Part II (Responding to Anthropogenic Change) includes five case studies covering a wide range of music cultures—Taiwanese garbage trucks, Mongolian pastoral nomads, musicmaking by activists in Louisiana, Alaska native initiatives compared to an Alaskan symphony based on European models, and American composer Charles Ives (who musically commented on the environmental degradation of a river). These examples illustrate the tension often found between the sustainability of a cultural group or its practices and that of the natural environment.
Part III (Musics, Sustainability, and Media) addresses contemporary technologies that are often perceived as threats to traditional culture. Instead, these essays illustrate ways in which various media have actually helped sustain certain musical styles and the communities around them. This section raises further questions about appropriation and ownership of cultural forms, about the implications of treating music as an aesthetic form that can be separated from its character as a cultural form, and about whether music divorced from its face-to-face contexts carries the same meanings when it becomes a “product” for entertainment, archival preservation, or the marketplace.
Part IV (Voice, Language, Trauma, and Resilience) examines the role of the voice and language in the resilience of cultures, communities, and individuals confronted by trauma. These case studies examine culture not as an abstract concept but as actual communities of individuals; there, music has provided a medium through which social networks have remained alive and active, vital to the sense of belonging and identity. The essays reflect the theoretical understanding that tradition is dynamic and fluid, a resource that can be adapted to new circumstances and for new purposes. As such, music can play a central role in what Burt Feintuch characterizes as a cultural integrity within those groups.
The final section, Part V (Applying Sustainable Practices), explores resiliency in music traditions. Examples are drawn from a disparate range of musics: concert piano in the “classical” western sense; Flamenco music in Spain that has brought prestige to a city and has resulted in the sustainability of a marginalized group of people, the Roma; a community music school in New England supporting Francophone traditions; musings on the role of fieldworkers in sustaining intangible heritage in Maine; and a history and critique of surf music and its role in the metaphorical as well as literal colonization of the Hawaiian peoples. This scope suggests the range of strategies available for activism and advocacy.
This volume is inspiring in that it offers new ways of looking at cultural sustainability, contributes often unexpected but delightful case studies, and makes direct connections between scholarly theorizing and applications to “real-life” concerns. Although it could use more contextualization of some basic concepts—culture, community, and even sustainability itself—it would be excellent for classroom use, both at the undergraduate and graduate levels. The chapters are an ideal length for student assignments and would inspire much discussion. They also model fieldwork and research design and could easily be the basis for assignments.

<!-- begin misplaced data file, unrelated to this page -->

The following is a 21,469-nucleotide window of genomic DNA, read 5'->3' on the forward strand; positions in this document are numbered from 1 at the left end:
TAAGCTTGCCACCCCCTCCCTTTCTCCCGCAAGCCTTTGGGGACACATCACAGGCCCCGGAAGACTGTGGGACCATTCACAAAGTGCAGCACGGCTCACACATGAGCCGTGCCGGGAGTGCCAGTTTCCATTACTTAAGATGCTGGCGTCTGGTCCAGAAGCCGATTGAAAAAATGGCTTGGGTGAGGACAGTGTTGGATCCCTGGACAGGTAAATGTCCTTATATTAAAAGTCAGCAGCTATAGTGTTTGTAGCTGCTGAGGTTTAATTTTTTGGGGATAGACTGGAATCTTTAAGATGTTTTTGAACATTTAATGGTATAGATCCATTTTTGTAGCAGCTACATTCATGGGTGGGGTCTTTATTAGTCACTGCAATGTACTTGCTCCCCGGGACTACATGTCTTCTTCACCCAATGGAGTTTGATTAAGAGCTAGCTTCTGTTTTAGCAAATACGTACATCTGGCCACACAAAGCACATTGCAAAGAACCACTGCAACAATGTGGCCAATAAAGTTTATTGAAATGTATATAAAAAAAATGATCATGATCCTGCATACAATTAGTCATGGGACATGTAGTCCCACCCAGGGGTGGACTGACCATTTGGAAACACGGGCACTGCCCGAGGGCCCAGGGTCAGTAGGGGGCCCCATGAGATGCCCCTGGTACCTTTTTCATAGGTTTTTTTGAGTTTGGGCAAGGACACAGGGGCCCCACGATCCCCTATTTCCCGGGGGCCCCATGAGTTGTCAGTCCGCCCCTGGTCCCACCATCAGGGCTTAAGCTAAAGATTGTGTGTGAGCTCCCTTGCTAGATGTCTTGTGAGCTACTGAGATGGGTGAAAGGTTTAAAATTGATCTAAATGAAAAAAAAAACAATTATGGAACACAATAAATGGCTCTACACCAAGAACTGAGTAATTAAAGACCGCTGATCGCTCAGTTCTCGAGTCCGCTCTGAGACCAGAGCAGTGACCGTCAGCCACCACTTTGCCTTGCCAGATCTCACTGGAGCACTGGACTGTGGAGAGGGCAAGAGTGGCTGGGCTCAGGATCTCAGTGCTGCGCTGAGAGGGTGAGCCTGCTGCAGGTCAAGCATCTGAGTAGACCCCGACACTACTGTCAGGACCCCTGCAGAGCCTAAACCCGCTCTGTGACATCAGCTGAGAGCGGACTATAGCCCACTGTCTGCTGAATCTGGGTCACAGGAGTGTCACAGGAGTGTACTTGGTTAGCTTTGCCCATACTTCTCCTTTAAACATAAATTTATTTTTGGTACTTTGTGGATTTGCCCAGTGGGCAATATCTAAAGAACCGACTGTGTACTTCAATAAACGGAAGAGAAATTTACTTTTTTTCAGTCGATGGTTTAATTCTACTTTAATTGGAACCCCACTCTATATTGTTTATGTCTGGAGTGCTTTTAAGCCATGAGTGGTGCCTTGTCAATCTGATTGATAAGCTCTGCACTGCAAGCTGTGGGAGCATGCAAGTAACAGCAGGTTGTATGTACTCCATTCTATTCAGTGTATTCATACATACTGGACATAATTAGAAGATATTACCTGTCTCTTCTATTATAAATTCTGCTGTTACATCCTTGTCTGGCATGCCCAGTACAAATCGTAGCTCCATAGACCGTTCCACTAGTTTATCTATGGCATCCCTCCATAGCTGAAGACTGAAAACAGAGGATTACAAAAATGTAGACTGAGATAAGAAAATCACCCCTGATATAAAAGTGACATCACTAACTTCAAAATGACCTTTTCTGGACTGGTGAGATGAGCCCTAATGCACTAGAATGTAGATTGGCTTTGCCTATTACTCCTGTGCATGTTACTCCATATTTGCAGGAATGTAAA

More significantly, the book demonstrates that ethnographically based culture-studies scholarship can be mobilized for understanding social, political, economic, and environmental issues and developing strategies for improving life. I hope this volume will inspire more folklorists to explore ways in which their own work can speak to cultural sustainability. This volume offers models for that. By contributing to such theorizing and scholarship, it will fulfill one of Titon’s most significant points, borrowed from Wendell Berry, that in order to further sustainability—and scholarship—we need to “feed the soil, not the plant.”
Living Ethnomusicology. Margaret Sarkissian and Ted Solís. (Urbana, IL: University of Illinois Press, 2019. Pp. xx + 480, foreword by Bruno Nettle, prelude, acknowledgments, introduction, 52 photographs, postlude, afterword by Mark Slobin, works cited, index. $32.00 paperback. $125.00 hardcover.)
Living Ethnomusicology is unlike any book in its field to date. Several foundational texts have attempted to describe, if not define, ethnomusicology, but this work takes a different approach. Sarkissian and Solis, established figures in the discipline, undertook a massive project: interviewing fifty scholars over the course of more than a decade to represent ethnomusicology through the diverse lives of ethnomusicologists themselves. In a field known for ethnography and oral tradition in marginalized cultural contexts, the lives of the researchers themselves are often downplayed. Here Solis and Sarkissian offer an insightful ethnography of some of ethnomusicology’s ethnographers, allowing readers to understand the history and nature of the discipline through a more three-dimensional, biographical lens.